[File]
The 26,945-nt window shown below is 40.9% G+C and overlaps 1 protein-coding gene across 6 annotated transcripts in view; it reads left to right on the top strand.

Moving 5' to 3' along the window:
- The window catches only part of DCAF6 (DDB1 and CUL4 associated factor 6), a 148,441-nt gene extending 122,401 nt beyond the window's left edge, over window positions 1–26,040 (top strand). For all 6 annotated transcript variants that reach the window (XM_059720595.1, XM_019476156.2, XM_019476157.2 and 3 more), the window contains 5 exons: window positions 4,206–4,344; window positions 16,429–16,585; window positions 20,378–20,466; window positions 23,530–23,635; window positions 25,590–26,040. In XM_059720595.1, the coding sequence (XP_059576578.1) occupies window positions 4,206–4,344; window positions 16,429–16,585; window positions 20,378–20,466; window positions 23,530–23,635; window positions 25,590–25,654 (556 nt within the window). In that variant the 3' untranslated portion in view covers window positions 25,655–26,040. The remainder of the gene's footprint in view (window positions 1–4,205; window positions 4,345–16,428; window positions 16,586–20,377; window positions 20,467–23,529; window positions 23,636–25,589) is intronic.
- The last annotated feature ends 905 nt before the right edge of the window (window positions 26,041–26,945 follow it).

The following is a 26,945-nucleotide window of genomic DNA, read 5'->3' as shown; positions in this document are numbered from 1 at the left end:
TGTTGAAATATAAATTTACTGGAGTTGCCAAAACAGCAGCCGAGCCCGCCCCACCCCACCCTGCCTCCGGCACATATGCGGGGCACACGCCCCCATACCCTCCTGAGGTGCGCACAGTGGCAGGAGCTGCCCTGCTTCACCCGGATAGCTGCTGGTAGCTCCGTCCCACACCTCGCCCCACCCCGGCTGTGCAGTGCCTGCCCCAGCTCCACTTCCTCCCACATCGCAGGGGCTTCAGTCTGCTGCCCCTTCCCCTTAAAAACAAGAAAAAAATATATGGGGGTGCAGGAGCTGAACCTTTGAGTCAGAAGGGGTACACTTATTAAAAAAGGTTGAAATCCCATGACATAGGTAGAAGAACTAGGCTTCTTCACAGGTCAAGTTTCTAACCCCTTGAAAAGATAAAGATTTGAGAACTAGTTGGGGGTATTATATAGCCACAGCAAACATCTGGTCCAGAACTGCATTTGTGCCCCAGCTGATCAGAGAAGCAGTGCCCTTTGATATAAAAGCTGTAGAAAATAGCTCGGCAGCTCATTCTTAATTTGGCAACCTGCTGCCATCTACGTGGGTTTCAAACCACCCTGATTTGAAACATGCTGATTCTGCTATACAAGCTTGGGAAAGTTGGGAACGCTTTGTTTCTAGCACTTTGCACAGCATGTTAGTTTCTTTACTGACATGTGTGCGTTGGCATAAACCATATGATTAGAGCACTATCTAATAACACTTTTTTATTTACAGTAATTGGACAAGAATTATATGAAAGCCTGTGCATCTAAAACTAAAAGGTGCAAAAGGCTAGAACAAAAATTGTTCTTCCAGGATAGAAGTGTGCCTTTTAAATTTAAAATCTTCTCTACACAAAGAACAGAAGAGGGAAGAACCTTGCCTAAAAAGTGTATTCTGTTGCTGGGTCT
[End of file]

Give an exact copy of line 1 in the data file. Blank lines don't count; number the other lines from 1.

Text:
The 26,945-nt window shown below is 40.9% G+C and overlaps 1 protein-coding gene across 6 annotated transcripts in view; it reads left to right on the top strand.